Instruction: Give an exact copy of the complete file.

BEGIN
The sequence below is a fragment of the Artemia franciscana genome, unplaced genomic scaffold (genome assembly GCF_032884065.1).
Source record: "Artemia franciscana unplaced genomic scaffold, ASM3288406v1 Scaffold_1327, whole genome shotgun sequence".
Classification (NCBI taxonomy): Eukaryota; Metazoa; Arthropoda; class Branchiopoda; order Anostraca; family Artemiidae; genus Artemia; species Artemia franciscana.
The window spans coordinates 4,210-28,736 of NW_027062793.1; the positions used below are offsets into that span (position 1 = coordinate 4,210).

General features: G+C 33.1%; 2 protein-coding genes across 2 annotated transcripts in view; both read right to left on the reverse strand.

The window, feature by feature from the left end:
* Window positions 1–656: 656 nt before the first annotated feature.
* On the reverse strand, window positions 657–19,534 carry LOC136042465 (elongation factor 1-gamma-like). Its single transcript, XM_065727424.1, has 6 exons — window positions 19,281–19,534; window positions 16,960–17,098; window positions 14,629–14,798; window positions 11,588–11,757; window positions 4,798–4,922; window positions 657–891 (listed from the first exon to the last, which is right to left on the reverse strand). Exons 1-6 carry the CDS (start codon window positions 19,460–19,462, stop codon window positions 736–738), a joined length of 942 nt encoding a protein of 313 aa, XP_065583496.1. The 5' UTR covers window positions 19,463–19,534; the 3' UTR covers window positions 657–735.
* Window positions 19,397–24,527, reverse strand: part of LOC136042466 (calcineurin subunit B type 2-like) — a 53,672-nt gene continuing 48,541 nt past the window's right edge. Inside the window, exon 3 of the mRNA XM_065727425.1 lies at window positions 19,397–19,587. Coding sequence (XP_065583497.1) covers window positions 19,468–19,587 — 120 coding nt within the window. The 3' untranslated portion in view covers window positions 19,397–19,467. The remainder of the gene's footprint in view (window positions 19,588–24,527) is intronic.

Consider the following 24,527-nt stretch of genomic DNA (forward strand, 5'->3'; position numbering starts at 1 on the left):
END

The sequence below is a fragment of the Artemia franciscana genome, unplaced genomic scaffold (genome assembly GCF_032884065.1).
Source record: "Artemia franciscana unplaced genomic scaffold, ASM3288406v1 Scaffold_1327, whole genome shotgun sequence".
Classification (NCBI taxonomy): Eukaryota; Metazoa; Arthropoda; class Branchiopoda; order Anostraca; family Artemiidae; genus Artemia; species Artemia franciscana.
The window spans coordinates 4,210-28,736 of NW_027062793.1; the positions used below are offsets into that span (position 1 = coordinate 4,210).

General features: G+C 33.1%; 2 protein-coding genes across 2 annotated transcripts in view; both read right to left on the reverse strand.

The window, feature by feature from the left end:
* Window positions 1–656: 656 nt before the first annotated feature.
* On the reverse strand, window positions 657–19,534 carry LOC136042465 (elongation factor 1-gamma-like). Its single transcript, XM_065727424.1, has 6 exons — window positions 19,281–19,534; window positions 16,960–17,098; window positions 14,629–14,798; window positions 11,588–11,757; window positions 4,798–4,922; window positions 657–891 (listed from the first exon to the last, which is right to left on the reverse strand). Exons 1-6 carry the CDS (start codon window positions 19,460–19,462, stop codon window positions 736–738), a joined length of 942 nt encoding a protein of 313 aa, XP_065583496.1. The 5' UTR covers window positions 19,463–19,534; the 3' UTR covers window positions 657–735.
* Window positions 19,397–24,527, reverse strand: part of LOC136042466 (calcineurin subunit B type 2-like) — a 53,672-nt gene continuing 48,541 nt past the window's right edge. Inside the window, exon 3 of the mRNA XM_065727425.1 lies at window positions 19,397–19,587. Coding sequence (XP_065583497.1) covers window positions 19,468–19,587 — 120 coding nt within the window. The 3' untranslated portion in view covers window positions 19,397–19,467. The remainder of the gene's footprint in view (window positions 19,588–24,527) is intronic.

Consider the following 24,527-nt stretch of genomic DNA (forward strand, 5'->3'; position numbering starts at 1 on the left):